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{{#invoke:Sidebar|sidebar}} Generative grammar is a linguistic theory that considers grammar to be a system of rules that is intended to generate exactly those combinations of words which form grammatical sentences in a given language. The term was originally used in relation to the theories of grammar developed by Noam Chomsky, beginning in the late 1950s. Linguists who follow the generative approach originated by Chomsky have been called generativists. The generative school has focused on the study of syntax, but has also addressed other aspects of a language's structure, including morphology and phonology.

Early versions of Chomsky's theory were called transformational grammar, and this is still used as a general term that includes his subsequent theories, the most recent being the Minimalist Program. Chomsky has said, however, that the first generative grammar in the modern sense was Panini's Sanskrit grammar,<ref name=front>S.S. Chattopadhyay, "An event in Kolkata", Frontline</ref> and he has also acknowledged other historical antecedents, such as Humboldt's description of language as a system which "makes infinite use of finite means." Chomsky and other generativists have argued that many of the properties of a generative grammar arise from a universal grammar which is innate to the human brain, rather than being learned from the environment (see the poverty of the stimulus argument).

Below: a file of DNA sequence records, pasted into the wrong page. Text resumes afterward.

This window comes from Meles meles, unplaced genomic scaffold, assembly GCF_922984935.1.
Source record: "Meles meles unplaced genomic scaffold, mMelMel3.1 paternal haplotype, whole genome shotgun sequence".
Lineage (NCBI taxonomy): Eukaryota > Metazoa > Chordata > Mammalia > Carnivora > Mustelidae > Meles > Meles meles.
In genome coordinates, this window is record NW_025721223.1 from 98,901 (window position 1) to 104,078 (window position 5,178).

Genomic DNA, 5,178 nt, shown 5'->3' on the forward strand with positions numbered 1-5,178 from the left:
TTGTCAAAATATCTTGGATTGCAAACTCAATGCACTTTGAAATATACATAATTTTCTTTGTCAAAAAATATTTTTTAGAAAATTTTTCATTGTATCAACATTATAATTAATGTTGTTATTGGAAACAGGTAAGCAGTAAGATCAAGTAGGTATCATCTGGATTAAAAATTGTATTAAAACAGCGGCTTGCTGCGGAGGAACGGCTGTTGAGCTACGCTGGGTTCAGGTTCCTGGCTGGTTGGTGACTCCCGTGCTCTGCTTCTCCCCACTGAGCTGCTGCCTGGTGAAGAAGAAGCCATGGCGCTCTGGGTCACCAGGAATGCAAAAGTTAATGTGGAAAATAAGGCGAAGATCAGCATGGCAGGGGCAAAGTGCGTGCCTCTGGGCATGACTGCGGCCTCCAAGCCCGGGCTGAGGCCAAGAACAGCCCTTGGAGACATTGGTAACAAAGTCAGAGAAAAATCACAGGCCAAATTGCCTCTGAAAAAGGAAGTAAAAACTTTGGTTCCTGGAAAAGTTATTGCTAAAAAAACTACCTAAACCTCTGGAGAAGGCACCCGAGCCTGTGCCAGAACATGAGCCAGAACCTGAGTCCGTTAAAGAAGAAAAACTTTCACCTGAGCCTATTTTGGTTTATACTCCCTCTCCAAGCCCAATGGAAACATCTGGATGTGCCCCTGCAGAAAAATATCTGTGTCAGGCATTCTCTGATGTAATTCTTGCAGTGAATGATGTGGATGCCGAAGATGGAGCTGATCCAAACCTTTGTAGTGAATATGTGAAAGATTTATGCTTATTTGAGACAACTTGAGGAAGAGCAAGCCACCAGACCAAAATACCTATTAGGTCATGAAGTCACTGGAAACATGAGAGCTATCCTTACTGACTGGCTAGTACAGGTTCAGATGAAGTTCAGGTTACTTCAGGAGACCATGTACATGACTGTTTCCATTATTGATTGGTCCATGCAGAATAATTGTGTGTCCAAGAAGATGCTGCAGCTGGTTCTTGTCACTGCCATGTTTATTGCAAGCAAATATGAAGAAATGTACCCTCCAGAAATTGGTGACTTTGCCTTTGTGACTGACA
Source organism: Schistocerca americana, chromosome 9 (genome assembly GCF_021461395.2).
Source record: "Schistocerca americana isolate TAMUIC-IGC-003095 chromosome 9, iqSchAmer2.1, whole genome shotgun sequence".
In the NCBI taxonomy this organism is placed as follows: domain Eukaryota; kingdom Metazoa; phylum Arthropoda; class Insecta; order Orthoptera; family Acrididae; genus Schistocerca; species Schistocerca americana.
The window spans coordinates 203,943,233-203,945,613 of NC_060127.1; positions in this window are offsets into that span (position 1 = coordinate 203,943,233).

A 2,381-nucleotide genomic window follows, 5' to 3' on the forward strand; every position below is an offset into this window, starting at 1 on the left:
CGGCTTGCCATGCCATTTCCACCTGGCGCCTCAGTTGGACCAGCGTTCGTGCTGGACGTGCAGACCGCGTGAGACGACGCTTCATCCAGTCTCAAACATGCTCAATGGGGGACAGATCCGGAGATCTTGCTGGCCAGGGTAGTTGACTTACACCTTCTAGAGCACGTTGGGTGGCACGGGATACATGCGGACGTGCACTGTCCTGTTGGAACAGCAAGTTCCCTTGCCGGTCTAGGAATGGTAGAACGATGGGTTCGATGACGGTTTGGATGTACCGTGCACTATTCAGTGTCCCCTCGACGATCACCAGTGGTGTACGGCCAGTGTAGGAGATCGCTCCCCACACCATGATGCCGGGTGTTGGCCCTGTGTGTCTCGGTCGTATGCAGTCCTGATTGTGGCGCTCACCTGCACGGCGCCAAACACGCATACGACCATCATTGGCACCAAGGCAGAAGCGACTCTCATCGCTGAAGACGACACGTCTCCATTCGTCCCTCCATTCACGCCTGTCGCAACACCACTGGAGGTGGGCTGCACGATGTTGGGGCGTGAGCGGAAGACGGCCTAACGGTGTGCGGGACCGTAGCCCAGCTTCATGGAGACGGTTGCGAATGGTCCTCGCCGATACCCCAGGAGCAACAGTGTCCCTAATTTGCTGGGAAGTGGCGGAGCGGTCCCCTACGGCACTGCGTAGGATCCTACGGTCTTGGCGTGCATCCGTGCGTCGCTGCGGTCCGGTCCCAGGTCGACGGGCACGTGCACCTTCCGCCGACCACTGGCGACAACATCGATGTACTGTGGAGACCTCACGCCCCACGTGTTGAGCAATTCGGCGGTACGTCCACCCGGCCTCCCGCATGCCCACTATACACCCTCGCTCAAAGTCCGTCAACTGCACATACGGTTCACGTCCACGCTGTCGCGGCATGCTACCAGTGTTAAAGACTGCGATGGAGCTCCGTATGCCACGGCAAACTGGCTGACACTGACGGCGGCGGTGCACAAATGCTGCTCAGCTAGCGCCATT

There are a number of competing versions of generative grammar currently practiced within linguistics. Other theories that have been proposed include dependency grammar, head-driven phrase structure grammar, lexical functional grammar, categorial grammar, relational grammar, link grammar, and tree-adjoining grammar. In stochastic grammar, grammatical correctness is taken as a probabilistic variable, rather than a discrete (yes–no) property.


Generative grammar sections
Intro   Frameworks    Context-free grammars    Grammaticality judgments    Music    See also    References    Further reading   

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